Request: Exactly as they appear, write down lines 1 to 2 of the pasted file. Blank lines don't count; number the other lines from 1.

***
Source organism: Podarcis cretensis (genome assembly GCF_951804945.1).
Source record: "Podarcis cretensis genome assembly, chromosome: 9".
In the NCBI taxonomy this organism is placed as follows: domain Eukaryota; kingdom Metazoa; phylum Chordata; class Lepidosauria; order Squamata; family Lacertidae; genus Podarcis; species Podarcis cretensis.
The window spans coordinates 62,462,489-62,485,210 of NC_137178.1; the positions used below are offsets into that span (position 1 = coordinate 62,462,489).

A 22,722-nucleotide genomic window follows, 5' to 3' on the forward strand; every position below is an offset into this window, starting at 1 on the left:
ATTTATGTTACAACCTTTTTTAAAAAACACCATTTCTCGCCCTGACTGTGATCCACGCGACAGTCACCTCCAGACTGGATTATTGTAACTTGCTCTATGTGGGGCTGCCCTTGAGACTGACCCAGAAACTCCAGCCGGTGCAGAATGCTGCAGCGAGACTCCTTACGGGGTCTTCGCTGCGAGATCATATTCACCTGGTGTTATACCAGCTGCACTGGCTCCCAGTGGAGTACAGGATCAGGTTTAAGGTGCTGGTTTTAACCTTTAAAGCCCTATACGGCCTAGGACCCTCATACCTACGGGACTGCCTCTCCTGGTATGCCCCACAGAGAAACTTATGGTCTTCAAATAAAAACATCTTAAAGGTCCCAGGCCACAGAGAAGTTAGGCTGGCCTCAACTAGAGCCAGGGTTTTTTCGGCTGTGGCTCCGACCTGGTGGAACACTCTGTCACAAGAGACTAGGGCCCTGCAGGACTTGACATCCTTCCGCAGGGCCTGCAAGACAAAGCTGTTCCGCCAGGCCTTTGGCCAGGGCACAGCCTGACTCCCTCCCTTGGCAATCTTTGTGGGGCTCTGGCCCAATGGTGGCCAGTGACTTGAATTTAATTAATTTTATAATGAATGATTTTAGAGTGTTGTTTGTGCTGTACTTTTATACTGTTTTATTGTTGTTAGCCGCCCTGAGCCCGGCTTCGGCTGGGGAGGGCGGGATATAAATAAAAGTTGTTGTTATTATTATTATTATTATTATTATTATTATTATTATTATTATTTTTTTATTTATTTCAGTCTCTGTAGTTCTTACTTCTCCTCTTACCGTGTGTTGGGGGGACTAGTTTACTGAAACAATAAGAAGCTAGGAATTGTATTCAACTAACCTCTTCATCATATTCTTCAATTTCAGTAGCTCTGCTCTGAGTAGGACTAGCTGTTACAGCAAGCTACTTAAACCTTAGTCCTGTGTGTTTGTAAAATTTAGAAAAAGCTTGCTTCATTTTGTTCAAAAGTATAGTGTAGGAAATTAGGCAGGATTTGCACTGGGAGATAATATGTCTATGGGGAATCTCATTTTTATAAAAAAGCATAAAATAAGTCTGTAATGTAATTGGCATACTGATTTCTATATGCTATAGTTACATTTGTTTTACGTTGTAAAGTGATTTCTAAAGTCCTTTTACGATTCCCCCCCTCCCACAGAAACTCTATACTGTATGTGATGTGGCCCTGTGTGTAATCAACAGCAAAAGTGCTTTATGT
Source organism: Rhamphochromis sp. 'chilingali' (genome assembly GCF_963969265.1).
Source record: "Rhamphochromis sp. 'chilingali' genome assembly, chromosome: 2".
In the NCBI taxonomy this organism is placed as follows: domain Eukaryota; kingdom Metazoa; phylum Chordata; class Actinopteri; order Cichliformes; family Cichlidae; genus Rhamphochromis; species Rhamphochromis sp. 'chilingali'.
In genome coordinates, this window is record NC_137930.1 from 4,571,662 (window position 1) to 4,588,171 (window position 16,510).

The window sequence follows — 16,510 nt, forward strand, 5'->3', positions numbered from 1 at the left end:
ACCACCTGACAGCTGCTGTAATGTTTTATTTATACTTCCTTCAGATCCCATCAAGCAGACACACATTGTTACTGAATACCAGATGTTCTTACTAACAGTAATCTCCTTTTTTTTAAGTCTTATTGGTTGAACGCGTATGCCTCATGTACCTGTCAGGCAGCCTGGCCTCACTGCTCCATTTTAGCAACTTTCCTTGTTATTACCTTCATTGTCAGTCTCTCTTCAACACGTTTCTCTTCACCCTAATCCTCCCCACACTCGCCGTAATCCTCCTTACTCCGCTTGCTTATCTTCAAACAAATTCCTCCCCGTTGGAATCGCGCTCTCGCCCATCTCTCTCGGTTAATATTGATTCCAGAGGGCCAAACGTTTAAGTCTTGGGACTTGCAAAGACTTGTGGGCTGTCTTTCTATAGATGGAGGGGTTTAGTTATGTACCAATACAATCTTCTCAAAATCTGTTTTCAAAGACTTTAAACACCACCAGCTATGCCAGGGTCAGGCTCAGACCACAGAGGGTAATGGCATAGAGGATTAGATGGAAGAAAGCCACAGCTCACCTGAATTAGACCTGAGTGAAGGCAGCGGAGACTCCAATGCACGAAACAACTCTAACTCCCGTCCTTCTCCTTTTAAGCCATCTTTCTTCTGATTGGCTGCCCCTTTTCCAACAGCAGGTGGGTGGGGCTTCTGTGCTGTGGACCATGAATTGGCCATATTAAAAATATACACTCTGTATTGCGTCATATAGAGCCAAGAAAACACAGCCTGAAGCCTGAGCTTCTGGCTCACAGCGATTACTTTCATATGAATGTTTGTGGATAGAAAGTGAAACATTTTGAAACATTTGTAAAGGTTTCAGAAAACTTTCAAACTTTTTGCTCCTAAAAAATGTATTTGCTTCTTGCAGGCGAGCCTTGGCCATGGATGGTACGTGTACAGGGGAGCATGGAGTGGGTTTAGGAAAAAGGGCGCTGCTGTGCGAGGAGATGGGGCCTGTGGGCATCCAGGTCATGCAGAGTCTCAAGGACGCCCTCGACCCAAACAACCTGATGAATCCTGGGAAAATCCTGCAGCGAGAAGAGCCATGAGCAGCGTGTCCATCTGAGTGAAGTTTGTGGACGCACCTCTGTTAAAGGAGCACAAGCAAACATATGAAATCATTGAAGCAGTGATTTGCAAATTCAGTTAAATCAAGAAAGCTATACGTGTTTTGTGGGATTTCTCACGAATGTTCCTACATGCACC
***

Source organism: Podarcis cretensis (genome assembly GCF_951804945.1).
Source record: "Podarcis cretensis genome assembly, chromosome: 9".